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Stock Market Bounces as it Closes

Stock-Markets / Financial Markets 2009 Jul 07, 2009 - 04:40 AM GMT

By: PaddyPowerTrader


Best Financial Markets Analysis ArticleAfter a rocky start following on from equity weakness in Asia and Europe, US stocks ground higher following a better than expected read on the ISM’s June non-manufacturing (services) index of activity. What strikes me as curious is that commodities and equities are telling two different stories with notable weakness in crude, oil, gold and copper prices yesterday pressuring producers, refining and mining stocks as the re-flation trade gets pricked and traders realise how much the prices of these stocks got ahead of themselves. After the bell last night Discover Financial Services (a credit card company) announced a $500m rights issue. This may pressure the market at the off today.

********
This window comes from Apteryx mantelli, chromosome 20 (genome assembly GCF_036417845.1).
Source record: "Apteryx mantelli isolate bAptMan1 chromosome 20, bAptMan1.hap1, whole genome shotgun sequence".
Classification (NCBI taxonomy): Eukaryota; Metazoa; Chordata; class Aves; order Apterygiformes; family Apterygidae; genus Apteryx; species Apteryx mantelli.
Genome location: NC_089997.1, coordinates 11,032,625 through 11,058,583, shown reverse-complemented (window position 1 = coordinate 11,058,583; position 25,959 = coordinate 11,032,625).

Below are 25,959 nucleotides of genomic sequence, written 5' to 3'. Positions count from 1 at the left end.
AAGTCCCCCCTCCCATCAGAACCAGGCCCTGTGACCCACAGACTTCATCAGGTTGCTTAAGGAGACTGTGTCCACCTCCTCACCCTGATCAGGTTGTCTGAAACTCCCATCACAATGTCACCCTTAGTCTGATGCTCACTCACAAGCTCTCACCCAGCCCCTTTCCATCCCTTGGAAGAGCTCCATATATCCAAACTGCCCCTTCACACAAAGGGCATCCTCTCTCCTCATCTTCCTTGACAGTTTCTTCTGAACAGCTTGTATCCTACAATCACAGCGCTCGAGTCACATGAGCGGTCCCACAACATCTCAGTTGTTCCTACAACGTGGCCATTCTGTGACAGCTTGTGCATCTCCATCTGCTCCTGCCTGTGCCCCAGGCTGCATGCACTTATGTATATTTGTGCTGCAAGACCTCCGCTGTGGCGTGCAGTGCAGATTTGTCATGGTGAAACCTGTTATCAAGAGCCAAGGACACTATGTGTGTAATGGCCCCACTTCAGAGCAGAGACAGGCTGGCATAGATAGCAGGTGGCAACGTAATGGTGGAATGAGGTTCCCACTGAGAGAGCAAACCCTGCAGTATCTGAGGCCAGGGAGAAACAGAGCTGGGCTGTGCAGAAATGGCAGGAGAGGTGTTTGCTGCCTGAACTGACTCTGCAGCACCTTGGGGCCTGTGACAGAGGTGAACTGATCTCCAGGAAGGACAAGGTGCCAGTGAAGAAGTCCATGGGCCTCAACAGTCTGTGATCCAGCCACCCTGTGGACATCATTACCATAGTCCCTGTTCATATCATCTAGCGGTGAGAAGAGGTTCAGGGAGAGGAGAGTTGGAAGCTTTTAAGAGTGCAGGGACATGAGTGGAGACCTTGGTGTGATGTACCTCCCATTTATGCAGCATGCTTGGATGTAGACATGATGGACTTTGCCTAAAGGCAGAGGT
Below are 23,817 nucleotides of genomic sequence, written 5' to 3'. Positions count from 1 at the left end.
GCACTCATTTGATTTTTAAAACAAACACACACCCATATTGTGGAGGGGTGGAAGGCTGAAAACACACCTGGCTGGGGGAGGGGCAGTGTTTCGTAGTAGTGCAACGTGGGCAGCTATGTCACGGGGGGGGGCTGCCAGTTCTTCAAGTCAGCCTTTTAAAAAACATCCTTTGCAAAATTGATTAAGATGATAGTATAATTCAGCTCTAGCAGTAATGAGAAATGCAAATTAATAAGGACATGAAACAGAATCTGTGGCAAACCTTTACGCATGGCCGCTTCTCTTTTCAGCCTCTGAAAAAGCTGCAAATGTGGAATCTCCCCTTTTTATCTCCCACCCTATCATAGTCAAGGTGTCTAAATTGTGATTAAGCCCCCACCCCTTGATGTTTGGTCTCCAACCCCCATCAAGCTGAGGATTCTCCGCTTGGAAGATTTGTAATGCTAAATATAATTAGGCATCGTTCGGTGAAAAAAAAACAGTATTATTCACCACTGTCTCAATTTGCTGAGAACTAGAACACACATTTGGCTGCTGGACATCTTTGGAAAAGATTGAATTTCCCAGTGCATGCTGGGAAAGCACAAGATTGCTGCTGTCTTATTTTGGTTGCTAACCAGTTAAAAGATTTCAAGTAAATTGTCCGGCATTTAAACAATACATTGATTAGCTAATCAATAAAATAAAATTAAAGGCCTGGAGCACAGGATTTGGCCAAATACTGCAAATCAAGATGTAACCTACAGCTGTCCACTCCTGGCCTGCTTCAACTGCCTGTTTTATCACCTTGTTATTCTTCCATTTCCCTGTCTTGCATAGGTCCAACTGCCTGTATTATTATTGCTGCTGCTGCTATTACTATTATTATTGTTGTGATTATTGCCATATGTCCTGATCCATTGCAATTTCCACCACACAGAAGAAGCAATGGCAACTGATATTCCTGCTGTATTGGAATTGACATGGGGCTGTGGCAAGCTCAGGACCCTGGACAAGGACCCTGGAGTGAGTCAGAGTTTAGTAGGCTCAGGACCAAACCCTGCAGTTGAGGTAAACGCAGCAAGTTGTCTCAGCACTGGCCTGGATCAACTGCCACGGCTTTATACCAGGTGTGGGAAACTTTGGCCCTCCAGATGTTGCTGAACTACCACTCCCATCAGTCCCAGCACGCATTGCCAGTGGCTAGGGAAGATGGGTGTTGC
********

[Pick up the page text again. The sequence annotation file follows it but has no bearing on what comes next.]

Today’s Market Moving Stories

  • It was deathly quiet on the news wires overnight.
  • Regarding any discussion on reserve currencies at the G8 summit, an unnamed senior Canadian official says “there may well be some discussion around this. For the time being though, the issue right now is not so much on the currency question going forward but rather again, how do we deal with the crisis we have with us right now. I can tell you I don’t foresee anything in the declaration on that, on reserve currencies.”
  • The British Chambers of Commerce’s quarterly economic survey of more than 5,600 businesses shows that sales and orders continued to fall in the three months to June, though at a much slower pace than in April’s first-quarter survey. BCC chief economic adviser David Kern said the figures were consistent with the economy having shrunk by 0.1-0.4% in the second quarter.
  • Laura D’Andrea Tyson, a member of the panel advising President Barack Obama on tackling the economic crisis, says: “we should be planning on a contingency basis for a second round of stimulus.” She adds that she personally felt the first round of stimulus had been slightly smaller than she would have liked.